Dancing, swimming laps at a pool, and skipping the cart on the golf course are easy, fun ways get your steps in—and maybe even extend your life. Though the popular advice is to aim for 10,000 steps a day for health, new research points to the protective effect of just 8,000.
People who walked 8,000 or more steps even one day a week were less likely to die over a 10-year period than those who did not, according to a study released Tuesday in the Journal of the American Medical Association Network Open.
Among 3,000-plus participants, those who took at least 8,000 steps one or two days a week were 14.9% less likely to die over a 10-year period than those who did not. People who took 8,000 or more steps three to seven days a week were 16.5% less likely to die over the same period, according to the paper.
The protective effect of 8,000 daily steps plateaued at three days a week, the authors found.
The news comes as researchers begin to realize the full weight of the pandemic in terms of long-lasting health effects on society. The number of steps people take each day plummeted during the early days of COVID-19—and they’ve yet to recover, according to a study released last week in the same journal.
Researchers with Vanderbilt University examined the daily step patterns of nearly 5,500 people for two years before the pandemic and nearly two years into it. They found that, on average, study participants took about 700 fewer steps per day after the pandemic—equivalent to about a third of a mile less each day.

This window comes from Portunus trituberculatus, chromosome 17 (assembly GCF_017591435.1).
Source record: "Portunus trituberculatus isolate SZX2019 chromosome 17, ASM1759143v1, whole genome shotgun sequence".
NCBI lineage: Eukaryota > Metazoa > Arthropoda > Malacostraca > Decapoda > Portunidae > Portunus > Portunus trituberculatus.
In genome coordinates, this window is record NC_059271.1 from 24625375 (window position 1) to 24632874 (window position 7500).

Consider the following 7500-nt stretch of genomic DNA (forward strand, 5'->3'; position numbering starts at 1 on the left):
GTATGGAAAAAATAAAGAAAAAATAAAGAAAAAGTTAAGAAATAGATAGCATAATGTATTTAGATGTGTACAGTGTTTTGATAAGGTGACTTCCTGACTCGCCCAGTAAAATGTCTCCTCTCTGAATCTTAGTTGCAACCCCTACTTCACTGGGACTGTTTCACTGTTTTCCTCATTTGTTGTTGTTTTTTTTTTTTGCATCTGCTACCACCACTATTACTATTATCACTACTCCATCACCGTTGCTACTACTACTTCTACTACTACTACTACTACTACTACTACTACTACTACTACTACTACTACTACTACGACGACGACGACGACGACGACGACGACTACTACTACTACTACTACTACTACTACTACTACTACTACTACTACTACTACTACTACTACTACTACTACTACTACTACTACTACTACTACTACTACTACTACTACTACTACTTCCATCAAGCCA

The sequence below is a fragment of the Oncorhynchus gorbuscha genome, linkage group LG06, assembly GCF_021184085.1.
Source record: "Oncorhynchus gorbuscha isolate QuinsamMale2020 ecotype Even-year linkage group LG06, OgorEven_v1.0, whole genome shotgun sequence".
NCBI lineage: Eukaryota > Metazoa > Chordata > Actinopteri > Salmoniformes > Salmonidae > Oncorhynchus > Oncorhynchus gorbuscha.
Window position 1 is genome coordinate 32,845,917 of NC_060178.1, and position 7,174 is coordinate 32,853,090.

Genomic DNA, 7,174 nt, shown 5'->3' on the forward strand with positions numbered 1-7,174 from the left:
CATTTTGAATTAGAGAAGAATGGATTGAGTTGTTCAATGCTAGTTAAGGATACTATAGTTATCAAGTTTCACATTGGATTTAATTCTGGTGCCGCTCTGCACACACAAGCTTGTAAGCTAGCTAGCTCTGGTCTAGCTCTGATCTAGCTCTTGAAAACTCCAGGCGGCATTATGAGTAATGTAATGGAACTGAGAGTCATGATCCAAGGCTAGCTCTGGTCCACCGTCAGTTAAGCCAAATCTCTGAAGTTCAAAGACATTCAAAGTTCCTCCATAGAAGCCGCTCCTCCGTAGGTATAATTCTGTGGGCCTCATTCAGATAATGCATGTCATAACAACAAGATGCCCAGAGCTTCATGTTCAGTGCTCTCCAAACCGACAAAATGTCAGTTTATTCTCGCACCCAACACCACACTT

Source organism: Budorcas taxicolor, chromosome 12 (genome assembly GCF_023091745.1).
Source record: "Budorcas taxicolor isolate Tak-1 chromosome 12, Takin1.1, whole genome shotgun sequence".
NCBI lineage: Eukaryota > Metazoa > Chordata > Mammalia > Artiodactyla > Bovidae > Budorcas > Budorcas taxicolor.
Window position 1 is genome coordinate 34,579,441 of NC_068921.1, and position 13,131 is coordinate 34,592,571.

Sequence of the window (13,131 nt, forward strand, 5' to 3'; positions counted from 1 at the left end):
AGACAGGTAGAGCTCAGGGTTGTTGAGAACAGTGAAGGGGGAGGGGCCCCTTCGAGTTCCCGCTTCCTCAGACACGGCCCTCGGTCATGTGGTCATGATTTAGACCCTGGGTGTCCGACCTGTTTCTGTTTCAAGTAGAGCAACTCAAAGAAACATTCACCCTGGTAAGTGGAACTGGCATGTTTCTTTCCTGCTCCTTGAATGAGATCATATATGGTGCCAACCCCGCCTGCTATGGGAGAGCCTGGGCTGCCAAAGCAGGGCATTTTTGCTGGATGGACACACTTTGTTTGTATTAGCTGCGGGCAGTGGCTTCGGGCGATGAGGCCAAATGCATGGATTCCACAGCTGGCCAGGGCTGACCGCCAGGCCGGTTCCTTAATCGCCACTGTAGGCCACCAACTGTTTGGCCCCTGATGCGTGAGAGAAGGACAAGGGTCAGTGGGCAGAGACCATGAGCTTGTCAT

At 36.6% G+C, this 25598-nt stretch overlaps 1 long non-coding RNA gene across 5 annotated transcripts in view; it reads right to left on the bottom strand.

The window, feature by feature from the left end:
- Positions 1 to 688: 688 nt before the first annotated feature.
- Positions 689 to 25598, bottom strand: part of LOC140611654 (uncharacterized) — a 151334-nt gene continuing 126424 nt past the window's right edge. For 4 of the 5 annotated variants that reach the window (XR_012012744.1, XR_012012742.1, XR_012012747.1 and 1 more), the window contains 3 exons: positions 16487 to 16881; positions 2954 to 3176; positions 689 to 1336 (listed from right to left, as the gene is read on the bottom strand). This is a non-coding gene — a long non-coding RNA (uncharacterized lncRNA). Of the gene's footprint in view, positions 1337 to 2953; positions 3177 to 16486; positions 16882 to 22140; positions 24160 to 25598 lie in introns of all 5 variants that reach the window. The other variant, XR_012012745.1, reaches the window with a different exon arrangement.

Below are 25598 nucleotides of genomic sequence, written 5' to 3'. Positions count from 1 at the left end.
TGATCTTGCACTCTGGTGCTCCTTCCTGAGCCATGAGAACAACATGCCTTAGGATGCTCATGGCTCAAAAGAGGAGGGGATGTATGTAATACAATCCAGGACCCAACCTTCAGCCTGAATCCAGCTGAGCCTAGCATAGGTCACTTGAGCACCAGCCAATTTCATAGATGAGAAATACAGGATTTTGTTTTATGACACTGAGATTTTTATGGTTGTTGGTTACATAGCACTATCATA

Pre-pandemic steps were around 7,808 a day. Steps after COVID hovered around 7,089.
The trend continued even after most pandemic restrictions were relaxed, researchers noted. Their findings “suggest a consistent, widespread, and significant decline in activity following the onset of COVID-19 in the U.S.”—and it appears to be a long-term trend, they added.
People of lower socioeconomic status and those who reported worsening mental health during the pandemic were at the highest risk of reduced physical activity, according to the authors.
With steps trending lower, researchers are unsure exactly what the long-term health toll will be. Previous research, however, suggests the drop could make a “substantial contribution to long-term disease risk”—especially in terms of cardiometabolic health, and especially among those who are poor and/or live with mental health challenges, they wrote.
How to add more steps into your day
Here are some easy ways to sneak extra steps into your day, according to the American on the Move Foundation:
- Walk to get the mail, and circle around the block an extra time when you do.
- Chat about the day with loved ones on an after-dinner walk.
- Take an energizing stroll before your morning commute.
- Start an office walking club.
- Volunteer to walk dogs for an animal shelter.
- Take the stairs instead of an escalator or elevator.
- Exit the bus a couple of stops early and walk the rest of the way.
- Play a round of golf, minus the cart.
- Swim laps at a pool (this counts too!).
- Go dancing at a club.
- Join a volleyball team, indoor or outdoor.
- Pick up a tennis match.
- Go ice skating at a local rink.
- Park as far away as you can in parking lots.